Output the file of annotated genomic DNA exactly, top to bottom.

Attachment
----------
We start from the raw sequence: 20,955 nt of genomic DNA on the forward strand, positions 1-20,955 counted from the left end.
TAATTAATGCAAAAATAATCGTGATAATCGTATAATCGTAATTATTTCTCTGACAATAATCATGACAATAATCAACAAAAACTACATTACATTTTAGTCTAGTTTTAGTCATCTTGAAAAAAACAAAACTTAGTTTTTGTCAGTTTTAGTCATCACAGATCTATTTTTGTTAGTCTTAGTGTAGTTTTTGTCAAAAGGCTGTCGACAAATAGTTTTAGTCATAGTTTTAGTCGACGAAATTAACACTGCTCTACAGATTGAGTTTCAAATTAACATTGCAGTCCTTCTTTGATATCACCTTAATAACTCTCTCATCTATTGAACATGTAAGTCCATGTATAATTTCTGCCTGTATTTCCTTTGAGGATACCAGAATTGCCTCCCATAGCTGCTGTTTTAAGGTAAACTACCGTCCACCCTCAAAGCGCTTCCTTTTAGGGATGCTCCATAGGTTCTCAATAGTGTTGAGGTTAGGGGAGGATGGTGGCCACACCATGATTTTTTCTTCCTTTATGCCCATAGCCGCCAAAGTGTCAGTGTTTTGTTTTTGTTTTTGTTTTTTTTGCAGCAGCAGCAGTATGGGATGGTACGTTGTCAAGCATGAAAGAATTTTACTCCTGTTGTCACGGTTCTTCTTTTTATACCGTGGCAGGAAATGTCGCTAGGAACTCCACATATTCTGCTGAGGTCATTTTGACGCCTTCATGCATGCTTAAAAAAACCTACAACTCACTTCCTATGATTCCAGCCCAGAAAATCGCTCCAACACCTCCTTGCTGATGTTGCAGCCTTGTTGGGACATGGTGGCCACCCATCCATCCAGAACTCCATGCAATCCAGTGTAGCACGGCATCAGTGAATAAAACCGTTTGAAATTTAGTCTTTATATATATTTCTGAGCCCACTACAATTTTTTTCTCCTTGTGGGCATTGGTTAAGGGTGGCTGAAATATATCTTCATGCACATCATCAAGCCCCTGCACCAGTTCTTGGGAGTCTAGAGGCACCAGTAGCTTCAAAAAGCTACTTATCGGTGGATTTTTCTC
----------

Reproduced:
We start from the raw sequence: 20,955 nt of genomic DNA on the forward strand, positions 1-20,955 counted from the left end.
TAATTAATGCAAAAATAATCGTGATAATCGTATAATCGTAATTATTTCTCTGACAATAATCATGACAATAATCAACAAAAACTACATTACATTTTAGTCTAGTTTTAGTCATCTTGAAAAAAACAAAACTTAGTTTTTGTCAGTTTTAGTCATCACAGATCTATTTTTGTTAGTCTTAGTGTAGTTTTTGTCAAAAGGCTGTCGACAAATAGTTTTAGTCATAGTTTTAGTCGACGAAATTAACACTGCTCTACAGATTGAGTTTCAAATTAACATTGCAGTCCTTCTTTGATATCACCTTAATAACTCTCTCATCTATTGAACATGTAAGTCCATGTATAATTTCTGCCTGTATTTCCTTTGAGGATACCAGAATTGCCTCCCATAGCTGCTGTTTTAAGGTAAACTACCGTCCACCCTCAAAGCGCTTCCTTTTAGGGATGCTCCATAGGTTCTCAATAGTGTTGAGGTTAGGGGAGGATGGTGGCCACACCATGATTTTTTCTTCCTTTATGCCCATAGCCGCCAAAGTGTCAGTGTTTTGTTTTTGTTTTTGTTTTTTTTGCAGCAGCAGCAGTATGGGATGGTACGTTGTCAAGCATGAAAGAATTTTACTCCTGTTGTCACGGTTCTTCTTTTTATACCGTGGCAGGAAATGTCGCTAGGAACTCCACATATTCTGCTGAGGTCATTTTGACGCCTTCATGCATGCTTAAAAAAACCTACAACTCACTTCCTATGATTCCAGCCCAGAAAATCGCTCCAACACCTCCTTGCTGATGTTGCAGCCTTGTTGGGACATGGTGGCCACCCATCCATCCAGAACTCCATGCAATCCAGTGTAGCACGGCATCAGTGAATAAAACCGTTTGAAATTTAGTCTTTATATATATTTCTGAGCCCACTACAATTTTTTTCTCCTTGTGGGCATTGGTTAAGGGTGGCTGAAATATATCTTCATGCACATCATCAAGCCCCTGCACCAGTTCTTGGGAGTCTAGAGGCACCAGTAGCTTCAAAAAGCTACTTATCGGTGGATTTTTCTC